Vermont will likely become the latest state to create a retirement plan for its small businesses, in a play to boost retirement savings by increasing the number of private-sector employees covered by a workplace plan.
The Vermont legislature passed an economic-development bill, S.135, establishing the Green Mountain Secure Retirement Plan, a multiple employer plan available on a voluntary basis to employers with 50 employees or fewer.
Vermont intends to implement the program starting in January 2019, said Tim Lueders-Dumont, policy director for Vermont's Office of the State Treasurer. Governor Philip Scott, a Republican, is expected to sign the legislation, Mr. Lueders-Dumont said.
When signed, the bill will make Vermont the ninth state to enact legislation creating a state retirement program aimed at small businesses. California was the last state to enact legislation, in September 2016. That bill created an automatic-enrollment, payroll-deduction IRA (or, auto-IRA) program similar to those being set up in four other states (Illinois, Connecticut, Maryland and Oregon).
The bill's passage comes amid a heated debate over the role of states in trying to close the retirement savings gap. President Donald J. Trump last Wednesday signed a resolution overturning an Obama-era regulation that encouraged states to set up auto-IRAs by providing guidelines to reduce states' legal liability.
Vermont's MEP program, geared toward the more than 100,000 private-sector employees in the state who don't have access to a workplace plan, differs from these auto-IRA programs.
A state-sponsored MEP will allow participating employers in Vermont to join one common 401(k)-type plan, rather than sponsoring an individual 401(k). Unlike with auto-IRAs, the MEP would be covered by The Employee Retirement Income Security Act of 1974, have the same contribution limits as 401(k) plans and allow for employer contributions. Employees would be automatically enrolled, but employer participation in the Vermont plan is voluntary.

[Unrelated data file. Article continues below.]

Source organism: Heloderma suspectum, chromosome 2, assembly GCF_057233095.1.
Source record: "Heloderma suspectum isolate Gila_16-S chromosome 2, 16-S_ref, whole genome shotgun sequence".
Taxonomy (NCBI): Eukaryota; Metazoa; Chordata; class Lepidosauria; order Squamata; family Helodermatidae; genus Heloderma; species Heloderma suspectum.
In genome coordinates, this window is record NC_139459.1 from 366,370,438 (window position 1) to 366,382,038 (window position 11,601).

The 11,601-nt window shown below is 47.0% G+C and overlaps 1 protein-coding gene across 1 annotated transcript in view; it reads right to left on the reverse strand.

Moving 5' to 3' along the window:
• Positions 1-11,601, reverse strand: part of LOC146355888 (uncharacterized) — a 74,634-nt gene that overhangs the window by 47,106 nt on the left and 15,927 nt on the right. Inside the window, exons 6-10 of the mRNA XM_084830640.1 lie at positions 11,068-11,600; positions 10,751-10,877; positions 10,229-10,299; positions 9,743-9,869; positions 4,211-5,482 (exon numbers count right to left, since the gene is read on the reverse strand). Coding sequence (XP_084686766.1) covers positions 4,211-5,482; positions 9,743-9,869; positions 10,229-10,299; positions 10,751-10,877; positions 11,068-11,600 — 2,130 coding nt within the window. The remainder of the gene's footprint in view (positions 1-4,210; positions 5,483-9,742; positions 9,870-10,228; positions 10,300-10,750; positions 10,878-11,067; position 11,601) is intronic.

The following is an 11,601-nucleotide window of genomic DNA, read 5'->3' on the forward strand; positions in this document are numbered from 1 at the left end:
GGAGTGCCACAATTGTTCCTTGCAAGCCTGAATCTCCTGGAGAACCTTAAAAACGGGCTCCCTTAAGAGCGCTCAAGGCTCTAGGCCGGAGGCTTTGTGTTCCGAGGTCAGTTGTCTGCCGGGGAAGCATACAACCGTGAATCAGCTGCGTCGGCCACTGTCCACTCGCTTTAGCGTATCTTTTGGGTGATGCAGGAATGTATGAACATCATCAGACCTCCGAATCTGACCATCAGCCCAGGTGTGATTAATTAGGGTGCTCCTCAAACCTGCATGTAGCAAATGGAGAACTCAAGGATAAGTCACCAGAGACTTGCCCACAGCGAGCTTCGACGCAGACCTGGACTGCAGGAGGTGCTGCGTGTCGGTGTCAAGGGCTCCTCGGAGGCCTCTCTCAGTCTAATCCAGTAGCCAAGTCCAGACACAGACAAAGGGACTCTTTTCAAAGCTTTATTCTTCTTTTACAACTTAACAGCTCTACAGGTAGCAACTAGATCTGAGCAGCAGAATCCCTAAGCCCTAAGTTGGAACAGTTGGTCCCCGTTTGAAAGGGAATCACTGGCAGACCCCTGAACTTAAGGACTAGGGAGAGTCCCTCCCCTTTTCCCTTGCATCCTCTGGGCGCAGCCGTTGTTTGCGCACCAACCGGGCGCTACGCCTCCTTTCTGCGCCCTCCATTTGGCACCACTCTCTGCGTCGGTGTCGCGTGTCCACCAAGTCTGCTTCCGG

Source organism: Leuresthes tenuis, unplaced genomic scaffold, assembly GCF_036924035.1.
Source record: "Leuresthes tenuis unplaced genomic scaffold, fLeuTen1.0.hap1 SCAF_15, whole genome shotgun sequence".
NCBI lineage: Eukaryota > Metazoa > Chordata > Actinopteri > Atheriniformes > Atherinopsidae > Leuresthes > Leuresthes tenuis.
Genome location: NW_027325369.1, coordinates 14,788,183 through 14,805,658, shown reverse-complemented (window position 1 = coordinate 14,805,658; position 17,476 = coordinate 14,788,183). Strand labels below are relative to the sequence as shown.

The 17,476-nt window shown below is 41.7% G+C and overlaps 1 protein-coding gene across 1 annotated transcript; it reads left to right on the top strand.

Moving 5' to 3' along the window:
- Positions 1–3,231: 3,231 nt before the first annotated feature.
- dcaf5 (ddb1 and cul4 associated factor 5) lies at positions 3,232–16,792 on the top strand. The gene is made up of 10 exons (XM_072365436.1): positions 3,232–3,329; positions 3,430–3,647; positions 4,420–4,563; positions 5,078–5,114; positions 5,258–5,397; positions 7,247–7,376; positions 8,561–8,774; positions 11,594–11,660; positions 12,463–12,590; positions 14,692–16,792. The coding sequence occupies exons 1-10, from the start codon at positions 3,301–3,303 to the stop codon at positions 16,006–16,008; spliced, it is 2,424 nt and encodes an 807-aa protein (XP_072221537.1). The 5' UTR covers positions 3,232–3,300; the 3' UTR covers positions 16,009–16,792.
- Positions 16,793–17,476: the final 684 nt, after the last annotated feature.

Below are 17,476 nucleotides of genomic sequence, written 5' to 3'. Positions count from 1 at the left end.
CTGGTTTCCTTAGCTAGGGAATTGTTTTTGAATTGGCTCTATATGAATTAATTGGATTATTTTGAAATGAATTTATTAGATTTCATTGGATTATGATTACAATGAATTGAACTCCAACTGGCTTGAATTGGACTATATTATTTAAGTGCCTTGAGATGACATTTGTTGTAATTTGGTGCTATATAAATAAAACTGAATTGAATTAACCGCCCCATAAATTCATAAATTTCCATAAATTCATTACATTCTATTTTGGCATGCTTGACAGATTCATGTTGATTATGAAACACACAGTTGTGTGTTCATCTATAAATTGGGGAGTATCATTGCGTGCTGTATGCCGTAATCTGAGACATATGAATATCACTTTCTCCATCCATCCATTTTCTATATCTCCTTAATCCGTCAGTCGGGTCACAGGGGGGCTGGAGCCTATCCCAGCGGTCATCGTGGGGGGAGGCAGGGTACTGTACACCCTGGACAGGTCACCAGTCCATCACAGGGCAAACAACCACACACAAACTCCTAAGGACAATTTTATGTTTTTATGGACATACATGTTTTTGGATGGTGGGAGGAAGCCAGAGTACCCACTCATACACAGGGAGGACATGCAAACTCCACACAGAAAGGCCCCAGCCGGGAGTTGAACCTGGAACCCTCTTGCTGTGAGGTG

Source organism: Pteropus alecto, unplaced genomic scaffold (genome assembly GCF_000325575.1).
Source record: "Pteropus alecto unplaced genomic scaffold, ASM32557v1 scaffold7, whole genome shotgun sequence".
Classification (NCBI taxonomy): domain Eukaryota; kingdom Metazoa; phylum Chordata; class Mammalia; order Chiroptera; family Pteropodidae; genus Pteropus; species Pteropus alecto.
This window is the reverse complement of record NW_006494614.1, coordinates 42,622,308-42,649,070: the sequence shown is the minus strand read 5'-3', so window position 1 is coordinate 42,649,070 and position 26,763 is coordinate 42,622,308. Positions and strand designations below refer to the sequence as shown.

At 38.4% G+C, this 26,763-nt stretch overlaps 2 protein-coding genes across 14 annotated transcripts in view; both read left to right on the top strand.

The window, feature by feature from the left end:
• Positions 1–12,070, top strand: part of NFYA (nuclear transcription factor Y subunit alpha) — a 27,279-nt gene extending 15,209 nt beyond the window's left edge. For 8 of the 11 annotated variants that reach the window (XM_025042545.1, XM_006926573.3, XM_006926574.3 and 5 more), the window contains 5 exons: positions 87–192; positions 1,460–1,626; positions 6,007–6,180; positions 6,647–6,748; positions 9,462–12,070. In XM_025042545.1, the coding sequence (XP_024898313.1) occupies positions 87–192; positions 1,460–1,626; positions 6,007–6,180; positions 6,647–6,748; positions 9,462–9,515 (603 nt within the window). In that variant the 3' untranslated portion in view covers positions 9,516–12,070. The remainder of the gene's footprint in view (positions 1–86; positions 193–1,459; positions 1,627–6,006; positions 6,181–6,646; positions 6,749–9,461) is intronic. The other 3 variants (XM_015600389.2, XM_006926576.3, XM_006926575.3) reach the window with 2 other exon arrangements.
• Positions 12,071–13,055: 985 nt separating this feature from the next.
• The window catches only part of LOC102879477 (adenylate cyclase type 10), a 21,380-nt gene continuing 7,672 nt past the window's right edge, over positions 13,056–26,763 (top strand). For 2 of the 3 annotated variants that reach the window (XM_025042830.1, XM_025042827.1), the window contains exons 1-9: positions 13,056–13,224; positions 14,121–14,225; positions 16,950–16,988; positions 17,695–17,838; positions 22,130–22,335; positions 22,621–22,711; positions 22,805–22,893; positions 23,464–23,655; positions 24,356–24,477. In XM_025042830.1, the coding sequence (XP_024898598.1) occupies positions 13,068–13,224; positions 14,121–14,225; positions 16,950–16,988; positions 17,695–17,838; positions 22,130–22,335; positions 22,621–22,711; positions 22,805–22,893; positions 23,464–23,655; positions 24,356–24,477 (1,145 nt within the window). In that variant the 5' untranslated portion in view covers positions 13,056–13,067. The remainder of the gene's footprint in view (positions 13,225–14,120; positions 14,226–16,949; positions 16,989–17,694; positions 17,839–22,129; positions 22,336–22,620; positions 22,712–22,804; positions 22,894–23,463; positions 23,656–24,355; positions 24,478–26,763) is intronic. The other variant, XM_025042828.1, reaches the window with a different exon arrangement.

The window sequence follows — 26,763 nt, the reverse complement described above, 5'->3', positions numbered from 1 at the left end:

"From the perspective of the participant, it's a regular 401(k) plan," said Aron Szapiro, director of policy research at Morningstar Inc.
Massachusetts is the only other state to date to have enacted legislation to create a state-sponsored MEP. The Department of Labor in 2015 issued guidance to encourage states to sponsor MEPs.
But observers say the Vermont legislation goes further, because Massachusetts would only cover non-profit organizations when it goes into effect.
Relaxing some of the employer requirements related to MEPs has figured into recent federal, bipartisan efforts to boost retirement-plan coverage. However, some observers such as Mr. Szapiro question whether voluntary MEPs will do much to boost retirement-plan access.
New Jersey and Washington state have passed bills taking a different approach, by setting up retirement-plan marketplaces for small employers.